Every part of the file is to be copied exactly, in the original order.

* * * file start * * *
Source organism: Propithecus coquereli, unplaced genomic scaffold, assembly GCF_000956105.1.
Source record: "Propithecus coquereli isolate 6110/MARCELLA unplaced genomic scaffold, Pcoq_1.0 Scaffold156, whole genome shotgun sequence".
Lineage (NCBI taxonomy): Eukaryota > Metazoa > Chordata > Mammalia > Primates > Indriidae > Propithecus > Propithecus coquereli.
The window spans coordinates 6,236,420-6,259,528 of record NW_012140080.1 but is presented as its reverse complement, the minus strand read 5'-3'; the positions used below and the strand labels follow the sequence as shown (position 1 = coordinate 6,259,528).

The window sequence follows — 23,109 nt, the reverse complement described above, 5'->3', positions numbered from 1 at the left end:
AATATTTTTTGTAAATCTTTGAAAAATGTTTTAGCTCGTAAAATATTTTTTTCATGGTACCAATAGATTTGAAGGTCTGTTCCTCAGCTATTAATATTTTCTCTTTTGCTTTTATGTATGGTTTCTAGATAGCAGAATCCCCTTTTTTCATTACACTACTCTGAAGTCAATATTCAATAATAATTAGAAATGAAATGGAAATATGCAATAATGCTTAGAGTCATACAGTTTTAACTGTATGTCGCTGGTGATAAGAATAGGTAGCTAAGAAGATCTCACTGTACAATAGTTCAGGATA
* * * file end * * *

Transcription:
Source organism: Propithecus coquereli, unplaced genomic scaffold, assembly GCF_000956105.1.
Source record: "Propithecus coquereli isolate 6110/MARCELLA unplaced genomic scaffold, Pcoq_1.0 Scaffold156, whole genome shotgun sequence".
Lineage (NCBI taxonomy): Eukaryota > Metazoa > Chordata > Mammalia > Primates > Indriidae > Propithecus > Propithecus coquereli.
The window spans coordinates 6,236,420-6,259,528 of record NW_012140080.1 but is presented as its reverse complement, the minus strand read 5'-3'; the positions used below and the strand labels follow the sequence as shown (position 1 = coordinate 6,259,528).

The window sequence follows — 23,109 nt, the reverse complement described above, 5'->3', positions numbered from 1 at the left end:
AATATTTTTTGTAAATCTTTGAAAAATGTTTTAGCTCGTAAAATATTTTTTTCATGGTACCAATAGATTTGAAGGTCTGTTCCTCAGCTATTAATATTTTCTCTTTTGCTTTTATGTATGGTTTCTAGATAGCAGAATCCCCTTTTTTCATTACACTACTCTGAAGTCAATATTCAATAATAATTAGAAATGAAATGGAAATATGCAATAATGCTTAGAGTCATACAGTTTTAACTGTATGTCGCTGGTGATAAGAATAGGTAGCTAAGAAGATCTCACTGTACAATAGTTCAGGATA